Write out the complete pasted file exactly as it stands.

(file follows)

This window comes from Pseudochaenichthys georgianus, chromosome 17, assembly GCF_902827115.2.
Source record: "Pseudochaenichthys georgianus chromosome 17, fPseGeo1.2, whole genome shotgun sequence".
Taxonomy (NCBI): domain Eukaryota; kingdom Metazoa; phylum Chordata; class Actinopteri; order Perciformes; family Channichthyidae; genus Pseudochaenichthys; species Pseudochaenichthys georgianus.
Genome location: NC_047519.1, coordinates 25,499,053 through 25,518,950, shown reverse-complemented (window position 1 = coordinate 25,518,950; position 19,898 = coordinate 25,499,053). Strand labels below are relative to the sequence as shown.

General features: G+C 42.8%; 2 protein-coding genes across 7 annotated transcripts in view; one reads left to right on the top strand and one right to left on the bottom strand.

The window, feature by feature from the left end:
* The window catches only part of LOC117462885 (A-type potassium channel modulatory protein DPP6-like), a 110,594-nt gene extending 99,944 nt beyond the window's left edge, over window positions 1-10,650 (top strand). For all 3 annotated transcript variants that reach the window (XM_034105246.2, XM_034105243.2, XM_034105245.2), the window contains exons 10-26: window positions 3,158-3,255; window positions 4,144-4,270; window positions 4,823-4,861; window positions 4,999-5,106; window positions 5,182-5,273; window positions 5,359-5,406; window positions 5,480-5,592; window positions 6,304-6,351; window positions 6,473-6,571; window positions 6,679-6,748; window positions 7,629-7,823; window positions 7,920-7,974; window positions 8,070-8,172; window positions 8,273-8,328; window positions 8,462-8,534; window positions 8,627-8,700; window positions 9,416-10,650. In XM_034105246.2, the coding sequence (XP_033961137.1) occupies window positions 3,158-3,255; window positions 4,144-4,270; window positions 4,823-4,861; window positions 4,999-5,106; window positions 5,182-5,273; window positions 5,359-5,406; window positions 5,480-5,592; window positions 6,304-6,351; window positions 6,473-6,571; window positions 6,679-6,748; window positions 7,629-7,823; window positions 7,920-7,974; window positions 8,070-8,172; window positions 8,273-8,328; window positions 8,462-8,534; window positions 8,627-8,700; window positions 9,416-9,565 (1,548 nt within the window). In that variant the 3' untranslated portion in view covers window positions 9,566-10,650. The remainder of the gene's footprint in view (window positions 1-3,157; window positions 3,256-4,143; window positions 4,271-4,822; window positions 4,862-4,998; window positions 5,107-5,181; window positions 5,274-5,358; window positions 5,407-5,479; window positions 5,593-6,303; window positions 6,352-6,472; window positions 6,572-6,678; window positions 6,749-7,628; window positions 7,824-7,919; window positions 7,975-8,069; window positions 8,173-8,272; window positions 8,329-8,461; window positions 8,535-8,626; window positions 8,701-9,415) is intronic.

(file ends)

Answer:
This window comes from Pseudochaenichthys georgianus, chromosome 17, assembly GCF_902827115.2.
Source record: "Pseudochaenichthys georgianus chromosome 17, fPseGeo1.2, whole genome shotgun sequence".
Taxonomy (NCBI): domain Eukaryota; kingdom Metazoa; phylum Chordata; class Actinopteri; order Perciformes; family Channichthyidae; genus Pseudochaenichthys; species Pseudochaenichthys georgianus.
Genome location: NC_047519.1, coordinates 25,499,053 through 25,518,950, shown reverse-complemented (window position 1 = coordinate 25,518,950; position 19,898 = coordinate 25,499,053). Strand labels below are relative to the sequence as shown.

General features: G+C 42.8%; 2 protein-coding genes across 7 annotated transcripts in view; one reads left to right on the top strand and one right to left on the bottom strand.

The window, feature by feature from the left end:
* The window catches only part of LOC117462885 (A-type potassium channel modulatory protein DPP6-like), a 110,594-nt gene extending 99,944 nt beyond the window's left edge, over window positions 1-10,650 (top strand). For all 3 annotated transcript variants that reach the window (XM_034105246.2, XM_034105243.2, XM_034105245.2), the window contains exons 10-26: window positions 3,158-3,255; window positions 4,144-4,270; window positions 4,823-4,861; window positions 4,999-5,106; window positions 5,182-5,273; window positions 5,359-5,406; window positions 5,480-5,592; window positions 6,304-6,351; window positions 6,473-6,571; window positions 6,679-6,748; window positions 7,629-7,823; window positions 7,920-7,974; window positions 8,070-8,172; window positions 8,273-8,328; window positions 8,462-8,534; window positions 8,627-8,700; window positions 9,416-10,650. In XM_034105246.2, the coding sequence (XP_033961137.1) occupies window positions 3,158-3,255; window positions 4,144-4,270; window positions 4,823-4,861; window positions 4,999-5,106; window positions 5,182-5,273; window positions 5,359-5,406; window positions 5,480-5,592; window positions 6,304-6,351; window positions 6,473-6,571; window positions 6,679-6,748; window positions 7,629-7,823; window positions 7,920-7,974; window positions 8,070-8,172; window positions 8,273-8,328; window positions 8,462-8,534; window positions 8,627-8,700; window positions 9,416-9,565 (1,548 nt within the window). In that variant the 3' untranslated portion in view covers window positions 9,566-10,650. The remainder of the gene's footprint in view (window positions 1-3,157; window positions 3,256-4,143; window positions 4,271-4,822; window positions 4,862-4,998; window positions 5,107-5,181; window positions 5,274-5,358; window positions 5,407-5,479; window positions 5,593-6,303; window positions 6,352-6,472; window positions 6,572-6,678; window positions 6,749-7,628; window positions 7,824-7,919; window positions 7,975-8,069; window positions 8,173-8,272; window positions 8,329-8,461; window positions 8,535-8,626; window positions 8,701-9,415) is intronic.